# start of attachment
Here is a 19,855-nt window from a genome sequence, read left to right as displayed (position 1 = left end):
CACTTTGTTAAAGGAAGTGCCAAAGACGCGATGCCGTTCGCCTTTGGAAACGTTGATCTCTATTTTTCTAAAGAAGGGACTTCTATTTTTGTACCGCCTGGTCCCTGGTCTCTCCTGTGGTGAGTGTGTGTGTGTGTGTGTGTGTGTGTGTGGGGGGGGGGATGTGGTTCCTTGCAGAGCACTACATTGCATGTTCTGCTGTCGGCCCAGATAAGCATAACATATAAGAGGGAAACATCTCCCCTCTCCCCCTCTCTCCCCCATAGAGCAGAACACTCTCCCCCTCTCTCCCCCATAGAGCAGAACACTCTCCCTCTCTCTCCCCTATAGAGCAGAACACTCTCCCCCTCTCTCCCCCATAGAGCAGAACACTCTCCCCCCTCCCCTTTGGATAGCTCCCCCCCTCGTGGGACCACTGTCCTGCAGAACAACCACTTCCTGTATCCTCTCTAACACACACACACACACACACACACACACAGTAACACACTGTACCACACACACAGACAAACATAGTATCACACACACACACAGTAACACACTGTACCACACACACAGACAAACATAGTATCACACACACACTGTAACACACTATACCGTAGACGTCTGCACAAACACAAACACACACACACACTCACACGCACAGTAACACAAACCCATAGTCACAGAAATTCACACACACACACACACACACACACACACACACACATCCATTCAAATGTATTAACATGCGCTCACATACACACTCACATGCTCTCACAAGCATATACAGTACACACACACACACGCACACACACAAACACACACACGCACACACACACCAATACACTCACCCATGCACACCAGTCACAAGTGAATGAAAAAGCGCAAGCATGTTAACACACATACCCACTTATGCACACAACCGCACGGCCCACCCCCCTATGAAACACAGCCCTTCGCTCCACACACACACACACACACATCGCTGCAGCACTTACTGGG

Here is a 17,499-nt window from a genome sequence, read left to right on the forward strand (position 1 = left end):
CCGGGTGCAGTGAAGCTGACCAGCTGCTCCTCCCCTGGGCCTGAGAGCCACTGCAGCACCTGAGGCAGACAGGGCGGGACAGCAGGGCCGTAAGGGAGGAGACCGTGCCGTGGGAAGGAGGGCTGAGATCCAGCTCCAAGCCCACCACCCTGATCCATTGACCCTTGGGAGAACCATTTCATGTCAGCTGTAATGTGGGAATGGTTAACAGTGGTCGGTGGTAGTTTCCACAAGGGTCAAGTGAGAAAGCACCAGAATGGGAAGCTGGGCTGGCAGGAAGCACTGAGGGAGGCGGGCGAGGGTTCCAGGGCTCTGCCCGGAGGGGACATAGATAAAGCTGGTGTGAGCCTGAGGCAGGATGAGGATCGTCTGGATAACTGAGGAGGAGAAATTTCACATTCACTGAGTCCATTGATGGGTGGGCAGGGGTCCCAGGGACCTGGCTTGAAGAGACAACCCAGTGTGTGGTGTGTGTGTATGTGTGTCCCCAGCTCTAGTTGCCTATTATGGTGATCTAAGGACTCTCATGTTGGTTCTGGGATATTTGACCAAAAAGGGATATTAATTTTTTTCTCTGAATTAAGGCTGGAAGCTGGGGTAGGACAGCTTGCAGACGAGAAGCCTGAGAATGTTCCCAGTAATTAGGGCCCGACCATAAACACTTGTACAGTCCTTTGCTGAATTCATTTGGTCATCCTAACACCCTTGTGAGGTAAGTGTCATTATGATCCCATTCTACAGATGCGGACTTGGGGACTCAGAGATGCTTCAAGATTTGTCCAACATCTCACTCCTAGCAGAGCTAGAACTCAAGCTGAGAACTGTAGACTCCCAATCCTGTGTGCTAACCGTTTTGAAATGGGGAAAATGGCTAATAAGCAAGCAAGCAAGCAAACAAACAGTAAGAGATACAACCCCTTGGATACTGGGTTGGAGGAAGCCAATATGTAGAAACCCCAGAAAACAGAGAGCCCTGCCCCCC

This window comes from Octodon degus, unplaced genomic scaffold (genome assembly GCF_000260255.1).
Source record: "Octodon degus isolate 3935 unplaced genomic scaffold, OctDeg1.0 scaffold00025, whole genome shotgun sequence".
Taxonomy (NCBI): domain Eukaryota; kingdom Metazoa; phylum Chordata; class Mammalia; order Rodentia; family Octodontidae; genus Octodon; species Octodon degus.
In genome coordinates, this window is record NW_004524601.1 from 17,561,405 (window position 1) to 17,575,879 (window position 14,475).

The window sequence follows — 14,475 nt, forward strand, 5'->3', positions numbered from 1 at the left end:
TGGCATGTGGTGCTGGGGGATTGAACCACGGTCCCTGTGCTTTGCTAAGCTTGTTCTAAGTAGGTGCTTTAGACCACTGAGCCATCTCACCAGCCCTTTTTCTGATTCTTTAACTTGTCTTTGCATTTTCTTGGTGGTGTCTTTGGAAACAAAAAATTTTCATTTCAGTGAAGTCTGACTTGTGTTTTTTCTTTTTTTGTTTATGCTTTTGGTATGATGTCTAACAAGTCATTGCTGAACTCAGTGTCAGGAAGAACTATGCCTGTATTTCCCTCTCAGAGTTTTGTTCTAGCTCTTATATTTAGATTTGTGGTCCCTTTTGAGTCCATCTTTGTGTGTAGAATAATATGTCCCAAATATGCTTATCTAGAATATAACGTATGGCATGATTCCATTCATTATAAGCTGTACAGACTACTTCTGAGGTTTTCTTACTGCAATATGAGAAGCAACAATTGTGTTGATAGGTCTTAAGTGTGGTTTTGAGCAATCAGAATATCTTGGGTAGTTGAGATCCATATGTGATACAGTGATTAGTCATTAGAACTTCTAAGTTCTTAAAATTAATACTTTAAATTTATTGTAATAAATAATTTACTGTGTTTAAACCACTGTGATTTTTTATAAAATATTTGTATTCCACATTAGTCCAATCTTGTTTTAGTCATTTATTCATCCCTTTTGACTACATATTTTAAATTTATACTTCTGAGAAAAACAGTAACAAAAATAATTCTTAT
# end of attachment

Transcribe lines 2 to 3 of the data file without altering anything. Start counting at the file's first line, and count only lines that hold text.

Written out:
CACTTTGTTAAAGGAAGTGCCAAAGACGCGATGCCGTTCGCCTTTGGAAACGTTGATCTCTATTTTTCTAAAGAAGGGACTTCTATTTTTGTACCGCCTGGTCCCTGGTCTCTCCTGTGGTGAGTGTGTGTGTGTGTGTGTGTGTGTGTGTGGGGGGGGGGATGTGGTTCCTTGCAGAGCACTACATTGCATGTTCTGCTGTCGGCCCAGATAAGCATAACATATAAGAGGGAAACATCTCCCCTCTCCCCCTCTCTCCCCCATAGAGCAGAACACTCTCCCCCTCTCTCCCCCATAGAGCAGAACACTCTCCCTCTCTCTCCCCTATAGAGCAGAACACTCTCCCCCTCTCTCCCCCATAGAGCAGAACACTCTCCCCCCTCCCCTTTGGATAGCTCCCCCCCTCGTGGGACCACTGTCCTGCAGAACAACCACTTCCTGTATCCTCTCTAACACACACACACACACACACACACACACAGTAACACACTGTACCACACACACAGACAAACATAGTATCACACACACACACAGTAACACACTGTACCACACACACAGACAAACATAGTATCACACACACACTGTAACACACTATACCGTAGACGTCTGCACAAACACAAACACACACACACACTCACACGCACAGTAACACAAACCCATAGTCACAGAAATTCACACACACACACACACACACACACACACACACACATCCATTCAAATGTATTAACATGCGCTCACATACACACTCACATGCTCTCACAAGCATATACAGTACACACACACACACGCACACACACAAACACACACACGCACACACACACCAATACACTCACCCATGCACACCAGTCACAAGTGAATGAAAAAGCGCAAGCATGTTAACACACATACCCACTTATGCACACAACCGCACGGCCCACCCCCCTATGAAACACAGCCCTTCGCTCCACACACACACACACACACATCGCTGCAGCACTTACTGGG

Here is a 17,499-nt window from a genome sequence, read left to right on the forward strand (position 1 = left end):